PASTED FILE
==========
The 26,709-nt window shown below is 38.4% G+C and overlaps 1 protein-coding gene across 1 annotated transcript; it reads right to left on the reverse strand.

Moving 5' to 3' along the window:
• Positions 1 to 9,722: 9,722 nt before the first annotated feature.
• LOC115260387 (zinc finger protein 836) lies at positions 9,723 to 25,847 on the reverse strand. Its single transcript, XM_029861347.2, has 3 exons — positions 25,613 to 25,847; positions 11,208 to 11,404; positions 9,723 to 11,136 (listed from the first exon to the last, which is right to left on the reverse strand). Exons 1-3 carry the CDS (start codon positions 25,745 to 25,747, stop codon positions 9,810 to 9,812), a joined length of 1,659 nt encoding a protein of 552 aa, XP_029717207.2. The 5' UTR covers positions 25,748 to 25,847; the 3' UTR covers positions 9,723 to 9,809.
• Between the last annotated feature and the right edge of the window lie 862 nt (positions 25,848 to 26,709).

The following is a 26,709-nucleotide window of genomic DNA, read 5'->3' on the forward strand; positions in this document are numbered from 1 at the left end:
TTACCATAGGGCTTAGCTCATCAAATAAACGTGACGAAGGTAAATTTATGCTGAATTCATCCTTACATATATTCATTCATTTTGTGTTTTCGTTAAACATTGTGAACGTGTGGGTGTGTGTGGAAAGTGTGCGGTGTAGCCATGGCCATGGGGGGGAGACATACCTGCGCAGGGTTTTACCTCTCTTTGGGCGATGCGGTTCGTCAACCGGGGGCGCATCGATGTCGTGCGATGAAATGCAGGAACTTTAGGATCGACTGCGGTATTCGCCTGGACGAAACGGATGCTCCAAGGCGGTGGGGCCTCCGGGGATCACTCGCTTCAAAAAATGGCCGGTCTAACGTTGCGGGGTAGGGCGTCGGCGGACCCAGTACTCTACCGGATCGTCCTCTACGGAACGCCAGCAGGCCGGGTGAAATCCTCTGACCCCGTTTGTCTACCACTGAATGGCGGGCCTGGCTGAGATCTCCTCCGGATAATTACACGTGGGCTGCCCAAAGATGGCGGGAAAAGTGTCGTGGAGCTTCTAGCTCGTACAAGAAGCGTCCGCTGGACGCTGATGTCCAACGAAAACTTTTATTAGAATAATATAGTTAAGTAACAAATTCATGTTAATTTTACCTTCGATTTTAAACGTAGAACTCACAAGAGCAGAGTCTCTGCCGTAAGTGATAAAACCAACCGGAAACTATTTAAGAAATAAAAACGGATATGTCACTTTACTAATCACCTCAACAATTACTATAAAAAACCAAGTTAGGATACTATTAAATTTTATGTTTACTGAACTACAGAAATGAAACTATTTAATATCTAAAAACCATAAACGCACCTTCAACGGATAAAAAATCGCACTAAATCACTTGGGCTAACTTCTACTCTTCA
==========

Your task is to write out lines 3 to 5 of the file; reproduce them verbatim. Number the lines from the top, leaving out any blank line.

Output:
• Positions 1 to 9,722: 9,722 nt before the first annotated feature.
• LOC115260387 (zinc finger protein 836) lies at positions 9,723 to 25,847 on the reverse strand. Its single transcript, XM_029861347.2, has 3 exons — positions 25,613 to 25,847; positions 11,208 to 11,404; positions 9,723 to 11,136 (listed from the first exon to the last, which is right to left on the reverse strand). Exons 1-3 carry the CDS (start codon positions 25,745 to 25,747, stop codon positions 9,810 to 9,812), a joined length of 1,659 nt encoding a protein of 552 aa, XP_029717207.2. The 5' UTR covers positions 25,748 to 25,847; the 3' UTR covers positions 9,723 to 9,809.
• Between the last annotated feature and the right edge of the window lie 862 nt (positions 25,848 to 26,709).